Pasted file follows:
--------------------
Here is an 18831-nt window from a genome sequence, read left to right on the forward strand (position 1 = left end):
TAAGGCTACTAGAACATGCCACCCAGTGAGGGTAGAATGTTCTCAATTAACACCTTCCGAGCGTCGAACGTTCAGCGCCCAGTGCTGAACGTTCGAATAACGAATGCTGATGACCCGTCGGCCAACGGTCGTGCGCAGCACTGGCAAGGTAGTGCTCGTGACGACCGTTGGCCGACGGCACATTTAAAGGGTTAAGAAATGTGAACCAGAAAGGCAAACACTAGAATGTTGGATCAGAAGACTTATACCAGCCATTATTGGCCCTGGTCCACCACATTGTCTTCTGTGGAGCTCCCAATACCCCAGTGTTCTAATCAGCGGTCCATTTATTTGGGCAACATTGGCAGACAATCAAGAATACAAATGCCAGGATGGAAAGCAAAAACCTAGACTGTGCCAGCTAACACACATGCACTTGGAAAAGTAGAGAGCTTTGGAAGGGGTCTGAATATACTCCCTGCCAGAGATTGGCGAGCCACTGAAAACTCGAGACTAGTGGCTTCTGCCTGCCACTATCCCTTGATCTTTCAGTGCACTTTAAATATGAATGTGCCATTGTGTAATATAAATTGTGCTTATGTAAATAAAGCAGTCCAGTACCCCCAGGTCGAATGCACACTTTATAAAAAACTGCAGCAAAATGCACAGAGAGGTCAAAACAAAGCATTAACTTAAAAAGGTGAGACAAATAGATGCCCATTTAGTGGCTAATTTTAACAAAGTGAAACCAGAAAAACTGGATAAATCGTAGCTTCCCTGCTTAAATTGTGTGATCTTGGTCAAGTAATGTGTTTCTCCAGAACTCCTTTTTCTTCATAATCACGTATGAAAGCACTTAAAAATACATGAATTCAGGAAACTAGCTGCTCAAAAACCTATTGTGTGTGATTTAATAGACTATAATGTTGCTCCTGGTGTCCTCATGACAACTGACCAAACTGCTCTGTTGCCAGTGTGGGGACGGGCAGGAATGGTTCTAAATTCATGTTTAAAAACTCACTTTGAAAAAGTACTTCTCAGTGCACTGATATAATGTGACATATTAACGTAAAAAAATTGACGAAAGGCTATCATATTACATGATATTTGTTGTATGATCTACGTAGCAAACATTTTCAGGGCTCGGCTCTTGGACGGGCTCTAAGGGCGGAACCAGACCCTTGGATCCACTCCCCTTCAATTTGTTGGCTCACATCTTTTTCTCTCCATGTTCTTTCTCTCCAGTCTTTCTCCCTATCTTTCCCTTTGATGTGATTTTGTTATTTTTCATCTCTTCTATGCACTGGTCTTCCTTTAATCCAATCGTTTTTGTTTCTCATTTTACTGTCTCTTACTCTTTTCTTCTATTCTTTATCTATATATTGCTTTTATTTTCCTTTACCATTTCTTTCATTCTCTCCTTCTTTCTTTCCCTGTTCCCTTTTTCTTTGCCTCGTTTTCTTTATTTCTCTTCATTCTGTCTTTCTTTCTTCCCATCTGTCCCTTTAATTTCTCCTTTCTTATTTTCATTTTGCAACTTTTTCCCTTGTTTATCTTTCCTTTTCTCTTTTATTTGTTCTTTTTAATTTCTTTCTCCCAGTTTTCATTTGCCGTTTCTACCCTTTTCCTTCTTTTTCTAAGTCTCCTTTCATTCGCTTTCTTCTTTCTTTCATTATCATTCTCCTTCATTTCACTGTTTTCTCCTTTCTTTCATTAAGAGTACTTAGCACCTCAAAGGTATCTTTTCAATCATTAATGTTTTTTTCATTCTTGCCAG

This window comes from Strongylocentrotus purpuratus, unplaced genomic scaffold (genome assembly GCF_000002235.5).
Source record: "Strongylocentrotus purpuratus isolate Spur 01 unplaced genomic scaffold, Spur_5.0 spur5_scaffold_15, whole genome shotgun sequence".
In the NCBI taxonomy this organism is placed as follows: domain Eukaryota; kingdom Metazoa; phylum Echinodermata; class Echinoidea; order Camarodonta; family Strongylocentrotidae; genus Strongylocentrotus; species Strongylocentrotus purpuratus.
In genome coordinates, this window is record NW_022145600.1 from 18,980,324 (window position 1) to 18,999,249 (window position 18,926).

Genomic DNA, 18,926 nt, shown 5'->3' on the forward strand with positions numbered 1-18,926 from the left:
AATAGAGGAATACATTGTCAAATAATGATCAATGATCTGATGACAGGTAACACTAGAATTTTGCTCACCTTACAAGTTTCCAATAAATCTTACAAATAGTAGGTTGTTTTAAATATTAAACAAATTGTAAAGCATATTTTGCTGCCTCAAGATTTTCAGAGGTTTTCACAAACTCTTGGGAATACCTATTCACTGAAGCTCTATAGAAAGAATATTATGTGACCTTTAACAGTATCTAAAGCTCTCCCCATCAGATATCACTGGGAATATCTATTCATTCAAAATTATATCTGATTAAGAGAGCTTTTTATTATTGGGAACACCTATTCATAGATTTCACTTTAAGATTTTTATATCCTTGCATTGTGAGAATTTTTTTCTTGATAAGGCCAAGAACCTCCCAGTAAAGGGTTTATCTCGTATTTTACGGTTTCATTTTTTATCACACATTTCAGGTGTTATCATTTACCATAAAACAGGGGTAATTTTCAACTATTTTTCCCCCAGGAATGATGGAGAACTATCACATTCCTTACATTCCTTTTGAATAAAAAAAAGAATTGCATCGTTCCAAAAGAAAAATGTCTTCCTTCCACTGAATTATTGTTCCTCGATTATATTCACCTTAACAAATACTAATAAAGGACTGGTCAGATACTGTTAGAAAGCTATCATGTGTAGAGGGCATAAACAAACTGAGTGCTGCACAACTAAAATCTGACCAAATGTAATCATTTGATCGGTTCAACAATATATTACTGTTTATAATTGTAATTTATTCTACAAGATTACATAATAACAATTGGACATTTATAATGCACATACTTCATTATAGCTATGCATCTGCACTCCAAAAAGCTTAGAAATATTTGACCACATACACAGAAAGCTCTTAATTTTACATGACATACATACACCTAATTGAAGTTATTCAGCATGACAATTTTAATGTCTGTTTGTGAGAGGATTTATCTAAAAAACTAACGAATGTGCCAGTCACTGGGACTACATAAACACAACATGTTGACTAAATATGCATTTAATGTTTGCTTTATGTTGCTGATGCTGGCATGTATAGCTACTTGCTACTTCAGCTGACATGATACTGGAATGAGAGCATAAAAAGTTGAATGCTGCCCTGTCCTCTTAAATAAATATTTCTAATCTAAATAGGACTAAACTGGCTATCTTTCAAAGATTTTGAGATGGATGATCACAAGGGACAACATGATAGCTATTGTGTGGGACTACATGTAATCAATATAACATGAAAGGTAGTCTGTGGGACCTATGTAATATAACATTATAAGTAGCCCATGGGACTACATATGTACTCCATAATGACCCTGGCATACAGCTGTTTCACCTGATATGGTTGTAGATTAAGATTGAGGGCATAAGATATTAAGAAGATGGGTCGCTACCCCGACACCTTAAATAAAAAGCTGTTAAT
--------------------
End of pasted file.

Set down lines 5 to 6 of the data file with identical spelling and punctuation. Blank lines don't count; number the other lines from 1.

In the NCBI taxonomy this organism is placed as follows: domain Eukaryota; kingdom Metazoa; phylum Echinodermata; class Echinoidea; order Camarodonta; family Strongylocentrotidae; genus Strongylocentrotus; species Strongylocentrotus purpuratus.
In genome coordinates, this window is record NW_022145600.1 from 18,980,324 (window position 1) to 18,999,249 (window position 18,926).